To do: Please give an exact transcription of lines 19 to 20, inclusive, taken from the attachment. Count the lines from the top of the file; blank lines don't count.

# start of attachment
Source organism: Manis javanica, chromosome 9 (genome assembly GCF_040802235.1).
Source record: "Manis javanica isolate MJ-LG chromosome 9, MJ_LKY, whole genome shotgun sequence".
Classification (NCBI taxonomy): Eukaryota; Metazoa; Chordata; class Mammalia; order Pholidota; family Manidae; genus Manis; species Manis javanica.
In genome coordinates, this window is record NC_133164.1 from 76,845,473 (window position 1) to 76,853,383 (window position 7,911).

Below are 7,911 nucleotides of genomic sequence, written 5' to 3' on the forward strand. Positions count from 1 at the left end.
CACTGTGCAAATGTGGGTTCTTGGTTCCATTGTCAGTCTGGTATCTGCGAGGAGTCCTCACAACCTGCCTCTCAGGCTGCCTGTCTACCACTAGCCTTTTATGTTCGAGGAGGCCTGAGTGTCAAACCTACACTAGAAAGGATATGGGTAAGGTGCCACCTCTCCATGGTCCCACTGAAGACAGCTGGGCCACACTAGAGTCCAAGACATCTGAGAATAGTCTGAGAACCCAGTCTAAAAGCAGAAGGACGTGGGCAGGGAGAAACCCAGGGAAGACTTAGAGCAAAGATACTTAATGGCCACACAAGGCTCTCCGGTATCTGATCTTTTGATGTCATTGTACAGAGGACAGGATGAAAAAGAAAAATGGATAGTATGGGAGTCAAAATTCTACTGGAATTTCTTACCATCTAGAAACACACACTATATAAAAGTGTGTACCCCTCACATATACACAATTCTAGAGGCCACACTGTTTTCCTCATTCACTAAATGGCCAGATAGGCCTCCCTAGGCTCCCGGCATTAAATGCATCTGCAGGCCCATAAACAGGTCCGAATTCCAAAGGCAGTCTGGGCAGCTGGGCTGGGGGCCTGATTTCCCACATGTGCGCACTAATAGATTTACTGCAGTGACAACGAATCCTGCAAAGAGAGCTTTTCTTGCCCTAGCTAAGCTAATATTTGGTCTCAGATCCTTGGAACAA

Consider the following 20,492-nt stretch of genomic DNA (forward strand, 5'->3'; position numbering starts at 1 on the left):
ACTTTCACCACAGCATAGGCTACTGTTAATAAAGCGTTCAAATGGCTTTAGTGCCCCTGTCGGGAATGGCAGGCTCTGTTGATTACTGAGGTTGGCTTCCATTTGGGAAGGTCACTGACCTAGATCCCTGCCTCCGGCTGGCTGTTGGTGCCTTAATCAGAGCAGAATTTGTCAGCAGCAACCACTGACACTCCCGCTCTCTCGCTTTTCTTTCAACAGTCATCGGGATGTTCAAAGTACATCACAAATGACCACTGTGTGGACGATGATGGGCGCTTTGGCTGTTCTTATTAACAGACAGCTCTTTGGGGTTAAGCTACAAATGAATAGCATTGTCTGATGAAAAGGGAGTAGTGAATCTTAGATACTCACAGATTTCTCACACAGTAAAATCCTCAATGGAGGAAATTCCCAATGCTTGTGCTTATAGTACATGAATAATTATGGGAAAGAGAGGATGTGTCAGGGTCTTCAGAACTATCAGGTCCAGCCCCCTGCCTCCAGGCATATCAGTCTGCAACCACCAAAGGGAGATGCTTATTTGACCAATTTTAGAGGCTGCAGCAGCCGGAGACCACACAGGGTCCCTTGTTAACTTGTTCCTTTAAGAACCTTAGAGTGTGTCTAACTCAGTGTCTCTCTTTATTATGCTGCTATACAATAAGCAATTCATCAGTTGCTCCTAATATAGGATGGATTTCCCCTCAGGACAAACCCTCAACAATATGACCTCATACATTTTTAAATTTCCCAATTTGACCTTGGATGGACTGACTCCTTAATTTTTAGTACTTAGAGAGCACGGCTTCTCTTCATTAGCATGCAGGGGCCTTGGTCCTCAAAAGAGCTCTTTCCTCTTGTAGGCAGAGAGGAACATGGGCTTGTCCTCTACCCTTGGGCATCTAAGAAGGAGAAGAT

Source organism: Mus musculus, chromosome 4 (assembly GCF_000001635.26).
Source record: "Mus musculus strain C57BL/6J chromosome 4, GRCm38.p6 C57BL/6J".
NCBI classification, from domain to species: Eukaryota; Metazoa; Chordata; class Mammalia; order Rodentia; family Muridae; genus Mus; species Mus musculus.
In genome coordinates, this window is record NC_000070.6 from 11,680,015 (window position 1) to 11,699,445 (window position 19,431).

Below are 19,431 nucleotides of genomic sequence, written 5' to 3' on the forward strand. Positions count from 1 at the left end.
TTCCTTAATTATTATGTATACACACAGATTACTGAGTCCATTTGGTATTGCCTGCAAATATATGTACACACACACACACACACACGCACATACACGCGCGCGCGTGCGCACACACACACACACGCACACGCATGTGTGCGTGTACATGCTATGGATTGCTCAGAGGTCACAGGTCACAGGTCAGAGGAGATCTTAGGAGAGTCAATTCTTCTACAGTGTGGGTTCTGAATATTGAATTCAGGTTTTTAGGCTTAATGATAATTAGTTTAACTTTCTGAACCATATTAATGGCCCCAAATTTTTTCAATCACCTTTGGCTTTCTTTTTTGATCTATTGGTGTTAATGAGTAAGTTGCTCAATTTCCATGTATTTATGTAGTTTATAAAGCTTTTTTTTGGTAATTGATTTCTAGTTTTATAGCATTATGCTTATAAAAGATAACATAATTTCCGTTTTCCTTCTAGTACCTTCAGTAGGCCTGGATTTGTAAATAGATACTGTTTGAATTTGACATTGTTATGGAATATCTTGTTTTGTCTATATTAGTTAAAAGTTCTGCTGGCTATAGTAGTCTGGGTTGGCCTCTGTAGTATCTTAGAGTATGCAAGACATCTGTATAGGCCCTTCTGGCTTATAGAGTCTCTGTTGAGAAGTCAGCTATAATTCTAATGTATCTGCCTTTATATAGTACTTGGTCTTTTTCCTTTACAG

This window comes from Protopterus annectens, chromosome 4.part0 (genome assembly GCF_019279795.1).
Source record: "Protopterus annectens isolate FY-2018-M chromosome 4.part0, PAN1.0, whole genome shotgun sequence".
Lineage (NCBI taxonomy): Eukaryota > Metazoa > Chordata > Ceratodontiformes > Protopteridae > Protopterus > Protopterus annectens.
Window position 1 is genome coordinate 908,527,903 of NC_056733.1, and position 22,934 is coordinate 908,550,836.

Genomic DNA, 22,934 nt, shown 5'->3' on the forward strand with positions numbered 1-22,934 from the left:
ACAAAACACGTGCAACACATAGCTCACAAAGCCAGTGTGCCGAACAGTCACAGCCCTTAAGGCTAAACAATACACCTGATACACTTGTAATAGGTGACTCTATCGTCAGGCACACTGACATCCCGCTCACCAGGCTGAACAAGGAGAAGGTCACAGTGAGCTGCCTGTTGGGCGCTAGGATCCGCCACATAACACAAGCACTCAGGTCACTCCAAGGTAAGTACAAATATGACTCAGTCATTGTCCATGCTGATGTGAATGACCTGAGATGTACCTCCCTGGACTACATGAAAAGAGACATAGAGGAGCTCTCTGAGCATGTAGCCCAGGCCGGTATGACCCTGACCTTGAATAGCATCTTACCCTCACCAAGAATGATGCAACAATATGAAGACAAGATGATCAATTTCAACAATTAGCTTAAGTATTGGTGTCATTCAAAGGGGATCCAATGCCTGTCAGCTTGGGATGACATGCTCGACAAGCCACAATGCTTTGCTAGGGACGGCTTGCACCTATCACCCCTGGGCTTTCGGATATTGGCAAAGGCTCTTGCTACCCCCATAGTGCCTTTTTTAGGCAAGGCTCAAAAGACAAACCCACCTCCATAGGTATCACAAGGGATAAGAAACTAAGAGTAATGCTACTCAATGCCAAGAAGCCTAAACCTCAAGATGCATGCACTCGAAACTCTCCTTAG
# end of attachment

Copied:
Genomic DNA, 22,934 nt, shown 5'->3' on the forward strand with positions numbered 1-22,934 from the left:
ACAAAACACGTGCAACACATAGCTCACAAAGCCAGTGTGCCGAACAGTCACAGCCCTTAAGGCTAAACAATACACCTGATACACTTGTAATAGGTGACTCTATCGTCAGGCACACTGACATCCCGCTCACCAGGCTGAACAAGGAGAAGGTCACAGTGAGCTGCCTGTTGGGCGCTAGGATCCGCCACATAACACAAGCACTCAGGTCACTCCAAGGTAAGTACAAATATGACTCAGTCATTGTCCATGCTGATGTGAATGACCTGAGATGTACCTCCCTGGACTACATGAAAAGAGACATAGAGGAGCTCTCTGAGCATGTAGCCCAGGCCGGTATGACCCTGACCTTGAATAGCATCTTACCCTCACCAAGAATGATGCAACAATATGAAGACAAGATGATCAATTTCAACAATTAGCTTAAGTATTGGTGTCATTCAAAGGGGATCCAATGCCTGTCAGCTTGGGATGACATGCTCGACAAGCCACAATGCTTTGCTAGGGACGGCTTGCACCTATCACCCCTGGGCTTTCGGATATTGGCAAAGGCTCTTGCTACCCCCATAGTGCCTTTTTTAGGCAAGGCTCAAAAGACAAACCCACCTCCATAGGTATCACAAGGGATAAGAAACTAAGAGTAATGCTACTCAATGCCAAGAAGCCTAAACCTCAAGATGCATGCACTCGAAACTCTCCTTAG